If I Knew My Daughter Had Down Syndrome, I Would Have Aborted Her – All Women Should Have That Right

The author, Hallie Levine, with her daughter, Johanna. (Photo: Courtesy of Hallie Levine)

By Hallie Levine

Ohio is poised to become the second state in this country to ban abortion because of a fetal diagnosis of Down syndrome this fall.  As a pro-choice woman who has a 7-year-old daughter with Down syndrome, I find this absolutely appalling.  

This is an issue that hits close to home for me: If I had had a prenatal diagnosis, I would have obtained an abortion. Today, I am beyond grateful that I didn’t. But I cannot ever in any circumstances imagine insisting others not have that right.

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Studies vary, but anywhere from 67 percent to 85 percent of women who learn their baby has Down Syndrome terminate their pregnancies, according to a 2012 University of South Carolina review published in the medical journal Prenatal Diagnosis. Ironically, I asked my doctor several times for an amniocentesis. She talked me out of it, emphasizing that the blood screening tests I’d taken boasted over a 90-percent detection rate. The uneasiness and anxiety I experienced throughout my pregnancy were blown off as first-mom jitters. (“Maybe you need to go on Zoloft,” the head of perinatology told me after I peppered him with questions during my 18-week ultrasound.)

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It turns out my fears were warranted: My daughter arrived a month early, with a shock of dark hair, a huge, lusty cry — and a diagnosis of Down syndrome. An hour after she was born, a team of specialists were in the delivery room informing me Johanna had an intestinal obstruction that would require immediate surgery, as well as a suspected heart defect. I just stared at them in absolute shock, thinking, “I never signed up for this.”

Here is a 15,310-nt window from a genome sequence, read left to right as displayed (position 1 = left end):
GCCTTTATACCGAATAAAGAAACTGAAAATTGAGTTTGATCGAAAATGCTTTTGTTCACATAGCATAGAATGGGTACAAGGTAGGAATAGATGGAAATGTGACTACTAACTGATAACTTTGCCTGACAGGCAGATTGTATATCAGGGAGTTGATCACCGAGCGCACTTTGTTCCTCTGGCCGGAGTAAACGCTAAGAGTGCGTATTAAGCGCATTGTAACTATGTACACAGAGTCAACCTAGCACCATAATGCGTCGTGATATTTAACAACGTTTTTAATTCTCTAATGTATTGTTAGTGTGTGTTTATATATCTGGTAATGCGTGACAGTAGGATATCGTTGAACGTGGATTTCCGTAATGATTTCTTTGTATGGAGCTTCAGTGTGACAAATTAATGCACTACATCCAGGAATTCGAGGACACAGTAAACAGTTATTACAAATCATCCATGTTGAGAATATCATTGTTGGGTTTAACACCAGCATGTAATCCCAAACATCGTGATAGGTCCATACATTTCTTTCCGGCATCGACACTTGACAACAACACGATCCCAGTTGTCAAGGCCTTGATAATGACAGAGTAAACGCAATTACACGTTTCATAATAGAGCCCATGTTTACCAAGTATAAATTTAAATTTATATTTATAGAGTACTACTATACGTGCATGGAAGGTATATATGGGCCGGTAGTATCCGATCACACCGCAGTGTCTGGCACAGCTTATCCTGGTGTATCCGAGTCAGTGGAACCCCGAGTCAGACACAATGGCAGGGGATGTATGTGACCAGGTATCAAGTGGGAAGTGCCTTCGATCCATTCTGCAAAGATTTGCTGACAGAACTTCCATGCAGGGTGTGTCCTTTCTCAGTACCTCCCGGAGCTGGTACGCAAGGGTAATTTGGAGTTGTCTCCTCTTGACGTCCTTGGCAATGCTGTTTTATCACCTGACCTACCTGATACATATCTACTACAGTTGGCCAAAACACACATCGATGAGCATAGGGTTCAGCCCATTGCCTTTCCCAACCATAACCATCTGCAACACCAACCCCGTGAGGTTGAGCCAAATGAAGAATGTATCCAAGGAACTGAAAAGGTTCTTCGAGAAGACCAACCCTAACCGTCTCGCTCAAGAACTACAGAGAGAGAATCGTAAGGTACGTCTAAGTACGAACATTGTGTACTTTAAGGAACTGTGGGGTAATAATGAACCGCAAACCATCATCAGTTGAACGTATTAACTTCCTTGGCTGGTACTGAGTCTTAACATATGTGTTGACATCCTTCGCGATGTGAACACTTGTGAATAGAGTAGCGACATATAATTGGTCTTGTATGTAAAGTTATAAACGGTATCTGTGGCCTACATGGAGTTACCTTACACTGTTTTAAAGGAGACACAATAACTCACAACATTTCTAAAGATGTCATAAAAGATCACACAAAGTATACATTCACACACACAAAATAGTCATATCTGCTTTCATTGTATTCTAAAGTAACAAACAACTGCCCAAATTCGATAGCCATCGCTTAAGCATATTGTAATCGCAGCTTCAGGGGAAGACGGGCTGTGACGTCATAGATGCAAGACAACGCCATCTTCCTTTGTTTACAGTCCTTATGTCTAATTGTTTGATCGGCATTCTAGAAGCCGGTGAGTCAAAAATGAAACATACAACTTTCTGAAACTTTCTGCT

Levine and her daughter. (Photo: Courtesy of Hallie Levine)

Seven years later, I remember that day vaguely, as if it was the haze of a bad dream. Johanna (nicknamed Jo Jo) is the center of my world, and she’s doing great. But it was a rocky road to get where we are today, and while it’s a path I’m glad I’m on, I would never want to see a woman forced into it.

Those first few months after Jo Jo’s birth, I suffered crippling post partum depression: I knew I would have terminated if I’d had the prenatal diagnosis, which left me feeling incredibly guilty, and I was overwhelmed by the maze of doctor appointments and therapists that had become my life. Zoloft worked wonders, as did a strong support system; I was also lucky enough to be able to afford a nanny to come to our house to take care of Jo Jo so I could go back to work full time. (It’s also fortunate that I’m a freelance magazine writer, so I can work from home and schedule assignments around my daughter’s needs.)  

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There are many folks — some of whom are in the Down syndrome community — who look at my story and point to it smugly as a tale of a woman who thought having a child with Down syndrome would be her worst nightmare, but triumphed. But my relationship with my daughter was something that had to develop on its own; if I had had a prenatal diagnosis, but had been forced to continue the pregnancy like Ohio legislators want, it would have been a disaster.